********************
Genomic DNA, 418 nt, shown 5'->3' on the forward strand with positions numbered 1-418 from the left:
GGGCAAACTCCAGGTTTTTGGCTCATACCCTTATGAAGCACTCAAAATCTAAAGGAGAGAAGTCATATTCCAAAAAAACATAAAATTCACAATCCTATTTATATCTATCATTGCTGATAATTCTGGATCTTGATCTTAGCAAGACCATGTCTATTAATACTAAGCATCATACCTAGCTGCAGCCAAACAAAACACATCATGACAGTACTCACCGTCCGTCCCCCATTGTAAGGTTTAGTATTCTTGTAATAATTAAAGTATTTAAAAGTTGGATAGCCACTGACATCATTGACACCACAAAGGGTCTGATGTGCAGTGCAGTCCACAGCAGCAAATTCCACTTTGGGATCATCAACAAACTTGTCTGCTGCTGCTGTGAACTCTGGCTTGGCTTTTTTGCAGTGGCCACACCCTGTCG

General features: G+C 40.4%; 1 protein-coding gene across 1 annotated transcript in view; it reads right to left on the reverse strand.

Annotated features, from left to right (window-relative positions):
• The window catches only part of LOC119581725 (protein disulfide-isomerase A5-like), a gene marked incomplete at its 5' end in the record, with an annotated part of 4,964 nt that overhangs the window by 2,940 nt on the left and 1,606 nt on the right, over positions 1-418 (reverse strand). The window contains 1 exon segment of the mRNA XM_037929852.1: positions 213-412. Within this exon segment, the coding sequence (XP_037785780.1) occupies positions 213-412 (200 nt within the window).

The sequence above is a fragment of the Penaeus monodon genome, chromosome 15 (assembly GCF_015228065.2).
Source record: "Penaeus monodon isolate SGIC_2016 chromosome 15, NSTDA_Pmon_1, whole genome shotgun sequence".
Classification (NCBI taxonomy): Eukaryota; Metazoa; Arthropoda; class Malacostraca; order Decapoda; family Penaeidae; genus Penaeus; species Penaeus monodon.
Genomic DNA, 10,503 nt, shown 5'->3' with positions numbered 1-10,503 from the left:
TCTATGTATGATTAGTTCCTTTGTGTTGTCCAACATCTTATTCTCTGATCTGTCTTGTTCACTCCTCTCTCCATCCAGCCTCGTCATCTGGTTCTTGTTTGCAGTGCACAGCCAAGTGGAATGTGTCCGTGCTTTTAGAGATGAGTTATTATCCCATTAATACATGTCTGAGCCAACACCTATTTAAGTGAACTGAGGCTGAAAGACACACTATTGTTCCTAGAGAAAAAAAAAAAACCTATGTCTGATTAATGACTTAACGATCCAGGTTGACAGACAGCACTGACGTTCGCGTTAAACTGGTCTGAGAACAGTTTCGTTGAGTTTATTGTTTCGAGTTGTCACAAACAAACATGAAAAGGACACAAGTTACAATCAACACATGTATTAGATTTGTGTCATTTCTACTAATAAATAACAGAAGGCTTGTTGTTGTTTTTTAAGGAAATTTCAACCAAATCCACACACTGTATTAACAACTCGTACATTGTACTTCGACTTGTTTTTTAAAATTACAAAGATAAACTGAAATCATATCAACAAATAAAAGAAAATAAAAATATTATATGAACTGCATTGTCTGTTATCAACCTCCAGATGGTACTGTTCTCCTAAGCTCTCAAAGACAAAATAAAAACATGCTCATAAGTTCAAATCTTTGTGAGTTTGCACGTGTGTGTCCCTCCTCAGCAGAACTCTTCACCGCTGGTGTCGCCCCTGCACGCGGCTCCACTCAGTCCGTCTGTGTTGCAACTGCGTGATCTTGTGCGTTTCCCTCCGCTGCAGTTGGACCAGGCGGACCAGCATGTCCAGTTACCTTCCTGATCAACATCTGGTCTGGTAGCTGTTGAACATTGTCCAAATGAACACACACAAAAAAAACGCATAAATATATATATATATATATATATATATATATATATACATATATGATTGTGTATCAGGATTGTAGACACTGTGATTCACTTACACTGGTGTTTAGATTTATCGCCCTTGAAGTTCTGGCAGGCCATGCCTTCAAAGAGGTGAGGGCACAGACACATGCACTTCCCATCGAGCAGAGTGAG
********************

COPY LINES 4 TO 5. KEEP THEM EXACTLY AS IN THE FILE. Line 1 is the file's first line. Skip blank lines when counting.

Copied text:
Annotated features, from left to right (window-relative positions):
• The window catches only part of LOC119581725 (protein disulfide-isomerase A5-like), a gene marked incomplete at its 5' end in the record, with an annotated part of 4,964 nt that overhangs the window by 2,940 nt on the left and 1,606 nt on the right, over positions 1-418 (reverse strand). The window contains 1 exon segment of the mRNA XM_037929852.1: positions 213-412. Within this exon segment, the coding sequence (XP_037785780.1) occupies positions 213-412 (200 nt within the window).